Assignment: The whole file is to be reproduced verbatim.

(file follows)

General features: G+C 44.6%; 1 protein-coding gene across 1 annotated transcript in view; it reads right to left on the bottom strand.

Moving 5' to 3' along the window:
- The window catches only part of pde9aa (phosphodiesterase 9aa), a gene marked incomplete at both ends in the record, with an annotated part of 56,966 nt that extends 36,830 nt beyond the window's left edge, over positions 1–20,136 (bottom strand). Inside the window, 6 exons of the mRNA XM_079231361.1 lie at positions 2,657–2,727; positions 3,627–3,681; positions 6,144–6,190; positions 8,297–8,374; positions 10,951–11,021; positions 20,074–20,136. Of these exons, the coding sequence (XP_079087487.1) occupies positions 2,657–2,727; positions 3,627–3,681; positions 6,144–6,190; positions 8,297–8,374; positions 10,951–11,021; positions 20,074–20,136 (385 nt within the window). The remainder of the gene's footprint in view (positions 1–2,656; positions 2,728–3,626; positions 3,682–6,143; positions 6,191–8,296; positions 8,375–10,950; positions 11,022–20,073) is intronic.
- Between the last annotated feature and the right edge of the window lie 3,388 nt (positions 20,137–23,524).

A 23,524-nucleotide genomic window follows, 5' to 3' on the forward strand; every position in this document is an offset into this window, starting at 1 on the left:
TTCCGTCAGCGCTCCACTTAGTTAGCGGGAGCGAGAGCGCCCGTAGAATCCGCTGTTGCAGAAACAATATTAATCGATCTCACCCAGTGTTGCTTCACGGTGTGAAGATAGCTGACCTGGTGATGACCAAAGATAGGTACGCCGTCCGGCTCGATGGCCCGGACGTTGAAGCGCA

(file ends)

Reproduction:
General features: G+C 44.6%; 1 protein-coding gene across 1 annotated transcript in view; it reads right to left on the bottom strand.

Moving 5' to 3' along the window:
- The window catches only part of pde9aa (phosphodiesterase 9aa), a gene marked incomplete at both ends in the record, with an annotated part of 56,966 nt that extends 36,830 nt beyond the window's left edge, over positions 1–20,136 (bottom strand). Inside the window, 6 exons of the mRNA XM_079231361.1 lie at positions 2,657–2,727; positions 3,627–3,681; positions 6,144–6,190; positions 8,297–8,374; positions 10,951–11,021; positions 20,074–20,136. Of these exons, the coding sequence (XP_079087487.1) occupies positions 2,657–2,727; positions 3,627–3,681; positions 6,144–6,190; positions 8,297–8,374; positions 10,951–11,021; positions 20,074–20,136 (385 nt within the window). The remainder of the gene's footprint in view (positions 1–2,656; positions 2,728–3,626; positions 3,682–6,143; positions 6,191–8,296; positions 8,375–10,950; positions 11,022–20,073) is intronic.
- Between the last annotated feature and the right edge of the window lie 3,388 nt (positions 20,137–23,524).

A 23,524-nucleotide genomic window follows, 5' to 3' on the forward strand; every position in this document is an offset into this window, starting at 1 on the left:
TTCCGTCAGCGCTCCACTTAGTTAGCGGGAGCGAGAGCGCCCGTAGAATCCGCTGTTGCAGAAACAATATTAATCGATCTCACCCAGTGTTGCTTCACGGTGTGAAGATAGCTGACCTGGTGATGACCAAAGATAGGTACGCCGTCCGGCTCGATGGCCCGGACGTTGAAGCGCA